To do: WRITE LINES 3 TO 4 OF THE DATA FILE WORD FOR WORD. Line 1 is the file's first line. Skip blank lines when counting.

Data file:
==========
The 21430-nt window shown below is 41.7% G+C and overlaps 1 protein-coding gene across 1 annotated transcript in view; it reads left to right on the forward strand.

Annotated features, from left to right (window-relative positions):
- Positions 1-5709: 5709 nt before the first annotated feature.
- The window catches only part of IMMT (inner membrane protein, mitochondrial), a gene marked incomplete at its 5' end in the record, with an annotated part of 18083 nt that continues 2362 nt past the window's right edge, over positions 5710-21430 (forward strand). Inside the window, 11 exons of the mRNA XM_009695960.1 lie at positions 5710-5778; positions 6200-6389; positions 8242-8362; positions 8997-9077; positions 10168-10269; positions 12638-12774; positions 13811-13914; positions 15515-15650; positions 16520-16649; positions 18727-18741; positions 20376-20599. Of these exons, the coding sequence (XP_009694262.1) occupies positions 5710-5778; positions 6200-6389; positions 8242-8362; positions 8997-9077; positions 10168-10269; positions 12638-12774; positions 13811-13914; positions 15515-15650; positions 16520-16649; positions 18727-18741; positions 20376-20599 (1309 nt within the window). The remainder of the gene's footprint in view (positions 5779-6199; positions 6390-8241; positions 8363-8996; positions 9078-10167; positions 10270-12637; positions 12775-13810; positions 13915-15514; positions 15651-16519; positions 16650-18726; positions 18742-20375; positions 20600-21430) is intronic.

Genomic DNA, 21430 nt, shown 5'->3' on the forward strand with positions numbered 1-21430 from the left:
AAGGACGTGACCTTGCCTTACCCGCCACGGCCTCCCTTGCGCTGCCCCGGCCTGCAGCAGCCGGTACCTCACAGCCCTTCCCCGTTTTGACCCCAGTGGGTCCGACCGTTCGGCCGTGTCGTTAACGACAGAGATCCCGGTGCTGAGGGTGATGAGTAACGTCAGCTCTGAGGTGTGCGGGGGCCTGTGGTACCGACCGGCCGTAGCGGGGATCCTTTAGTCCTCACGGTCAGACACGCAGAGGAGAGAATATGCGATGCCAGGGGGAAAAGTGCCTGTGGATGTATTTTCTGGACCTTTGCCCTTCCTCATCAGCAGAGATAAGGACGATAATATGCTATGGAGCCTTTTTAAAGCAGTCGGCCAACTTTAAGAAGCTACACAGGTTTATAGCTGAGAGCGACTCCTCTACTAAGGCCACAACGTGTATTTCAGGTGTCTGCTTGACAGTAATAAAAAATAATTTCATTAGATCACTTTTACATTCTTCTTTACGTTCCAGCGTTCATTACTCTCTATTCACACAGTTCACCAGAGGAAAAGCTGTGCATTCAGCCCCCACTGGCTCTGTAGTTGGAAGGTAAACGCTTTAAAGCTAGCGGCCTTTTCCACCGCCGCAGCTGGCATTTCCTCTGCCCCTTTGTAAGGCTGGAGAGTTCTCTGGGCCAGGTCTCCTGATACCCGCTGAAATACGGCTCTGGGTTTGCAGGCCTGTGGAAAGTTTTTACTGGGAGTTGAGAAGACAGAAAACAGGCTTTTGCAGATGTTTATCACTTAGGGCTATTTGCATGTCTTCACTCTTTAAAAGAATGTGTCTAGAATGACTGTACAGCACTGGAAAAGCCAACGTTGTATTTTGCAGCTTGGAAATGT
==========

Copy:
- Positions 1-5709: 5709 nt before the first annotated feature.
- The window catches only part of IMMT (inner membrane protein, mitochondrial), a gene marked incomplete at its 5' end in the record, with an annotated part of 18083 nt that continues 2362 nt past the window's right edge, over positions 5710-21430 (forward strand). Inside the window, 11 exons of the mRNA XM_009695960.1 lie at positions 5710-5778; positions 6200-6389; positions 8242-8362; positions 8997-9077; positions 10168-10269; positions 12638-12774; positions 13811-13914; positions 15515-15650; positions 16520-16649; positions 18727-18741; positions 20376-20599. Of these exons, the coding sequence (XP_009694262.1) occupies positions 5710-5778; positions 6200-6389; positions 8242-8362; positions 8997-9077; positions 10168-10269; positions 12638-12774; positions 13811-13914; positions 15515-15650; positions 16520-16649; positions 18727-18741; positions 20376-20599 (1309 nt within the window). The remainder of the gene's footprint in view (positions 5779-6199; positions 6390-8241; positions 8363-8996; positions 9078-10167; positions 10270-12637; positions 12775-13810; positions 13915-15514; positions 15651-16519; positions 16650-18726; positions 18742-20375; positions 20600-21430) is intronic.